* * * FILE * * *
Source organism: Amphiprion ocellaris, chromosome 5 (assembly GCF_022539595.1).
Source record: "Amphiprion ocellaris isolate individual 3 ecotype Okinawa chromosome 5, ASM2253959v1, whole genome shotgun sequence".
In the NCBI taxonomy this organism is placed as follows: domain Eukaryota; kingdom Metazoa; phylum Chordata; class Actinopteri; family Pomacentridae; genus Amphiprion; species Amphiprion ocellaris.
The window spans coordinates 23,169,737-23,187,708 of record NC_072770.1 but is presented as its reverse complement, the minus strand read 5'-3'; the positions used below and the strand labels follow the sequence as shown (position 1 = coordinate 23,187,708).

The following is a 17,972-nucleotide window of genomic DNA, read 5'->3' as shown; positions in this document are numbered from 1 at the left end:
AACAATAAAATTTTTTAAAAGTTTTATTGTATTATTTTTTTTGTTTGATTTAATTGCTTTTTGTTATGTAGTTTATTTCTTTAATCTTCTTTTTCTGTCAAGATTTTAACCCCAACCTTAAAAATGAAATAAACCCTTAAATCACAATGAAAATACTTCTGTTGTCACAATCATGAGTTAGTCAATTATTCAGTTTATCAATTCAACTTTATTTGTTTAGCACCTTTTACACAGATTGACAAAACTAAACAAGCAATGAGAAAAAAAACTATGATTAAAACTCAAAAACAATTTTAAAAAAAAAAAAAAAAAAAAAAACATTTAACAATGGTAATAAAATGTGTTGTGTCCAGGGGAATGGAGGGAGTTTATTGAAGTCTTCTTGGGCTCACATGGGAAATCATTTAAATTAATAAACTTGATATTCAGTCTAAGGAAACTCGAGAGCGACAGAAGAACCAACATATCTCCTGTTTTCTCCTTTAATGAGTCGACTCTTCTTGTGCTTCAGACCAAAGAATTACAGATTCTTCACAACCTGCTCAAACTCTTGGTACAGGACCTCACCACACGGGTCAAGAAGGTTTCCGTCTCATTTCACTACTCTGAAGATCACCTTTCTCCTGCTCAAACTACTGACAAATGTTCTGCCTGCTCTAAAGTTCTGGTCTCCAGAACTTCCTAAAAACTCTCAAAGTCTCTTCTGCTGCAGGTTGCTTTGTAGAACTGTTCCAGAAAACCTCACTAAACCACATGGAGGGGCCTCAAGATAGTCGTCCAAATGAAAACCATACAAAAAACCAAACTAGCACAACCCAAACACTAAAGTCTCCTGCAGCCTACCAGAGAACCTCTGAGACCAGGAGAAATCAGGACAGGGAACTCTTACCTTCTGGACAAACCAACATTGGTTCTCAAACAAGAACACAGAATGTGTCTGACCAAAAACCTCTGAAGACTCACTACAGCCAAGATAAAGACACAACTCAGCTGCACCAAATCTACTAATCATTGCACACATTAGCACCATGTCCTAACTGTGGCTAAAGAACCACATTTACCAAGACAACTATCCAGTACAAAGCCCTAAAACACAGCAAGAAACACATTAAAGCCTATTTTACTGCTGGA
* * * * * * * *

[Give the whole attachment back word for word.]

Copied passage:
Source organism: Amphiprion ocellaris, chromosome 5 (assembly GCF_022539595.1).
Source record: "Amphiprion ocellaris isolate individual 3 ecotype Okinawa chromosome 5, ASM2253959v1, whole genome shotgun sequence".
In the NCBI taxonomy this organism is placed as follows: domain Eukaryota; kingdom Metazoa; phylum Chordata; class Actinopteri; family Pomacentridae; genus Amphiprion; species Amphiprion ocellaris.
The window spans coordinates 23,169,737-23,187,708 of record NC_072770.1 but is presented as its reverse complement, the minus strand read 5'-3'; the positions used below and the strand labels follow the sequence as shown (position 1 = coordinate 23,187,708).

The following is a 17,972-nucleotide window of genomic DNA, read 5'->3' as shown; positions in this document are numbered from 1 at the left end:
AACAATAAAATTTTTTAAAAGTTTTATTGTATTATTTTTTTTGTTTGATTTAATTGCTTTTTGTTATGTAGTTTATTTCTTTAATCTTCTTTTTCTGTCAAGATTTTAACCCCAACCTTAAAAATGAAATAAACCCTTAAATCACAATGAAAATACTTCTGTTGTCACAATCATGAGTTAGTCAATTATTCAGTTTATCAATTCAACTTTATTTGTTTAGCACCTTTTACACAGATTGACAAAACTAAACAAGCAATGAGAAAAAAAACTATGATTAAAACTCAAAAACAATTTTAAAAAAAAAAAAAAAAAAAAAAACATTTAACAATGGTAATAAAATGTGTTGTGTCCAGGGGAATGGAGGGAGTTTATTGAAGTCTTCTTGGGCTCACATGGGAAATCATTTAAATTAATAAACTTGATATTCAGTCTAAGGAAACTCGAGAGCGACAGAAGAACCAACATATCTCCTGTTTTCTCCTTTAATGAGTCGACTCTTCTTGTGCTTCAGACCAAAGAATTACAGATTCTTCACAACCTGCTCAAACTCTTGGTACAGGACCTCACCACACGGGTCAAGAAGGTTTCCGTCTCATTTCACTACTCTGAAGATCACCTTTCTCCTGCTCAAACTACTGACAAATGTTCTGCCTGCTCTAAAGTTCTGGTCTCCAGAACTTCCTAAAAACTCTCAAAGTCTCTTCTGCTGCAGGTTGCTTTGTAGAACTGTTCCAGAAAACCTCACTAAACCACATGGAGGGGCCTCAAGATAGTCGTCCAAATGAAAACCATACAAAAAACCAAACTAGCACAACCCAAACACTAAAGTCTCCTGCAGCCTACCAGAGAACCTCTGAGACCAGGAGAAATCAGGACAGGGAACTCTTACCTTCTGGACAAACCAACATTGGTTCTCAAACAAGAACACAGAATGTGTCTGACCAAAAACCTCTGAAGACTCACTACAGCCAAGATAAAGACACAACTCAGCTGCACCAAATCTACTAATCATTGCACACATTAGCACCATGTCCTAACTGTGGCTAAAGAACCACATTTACCAAGACAACTATCCAGTACAAAGCCCTAAAACACAGCAAGAAACACATTAAAGCCTATTTTACTGCTGGA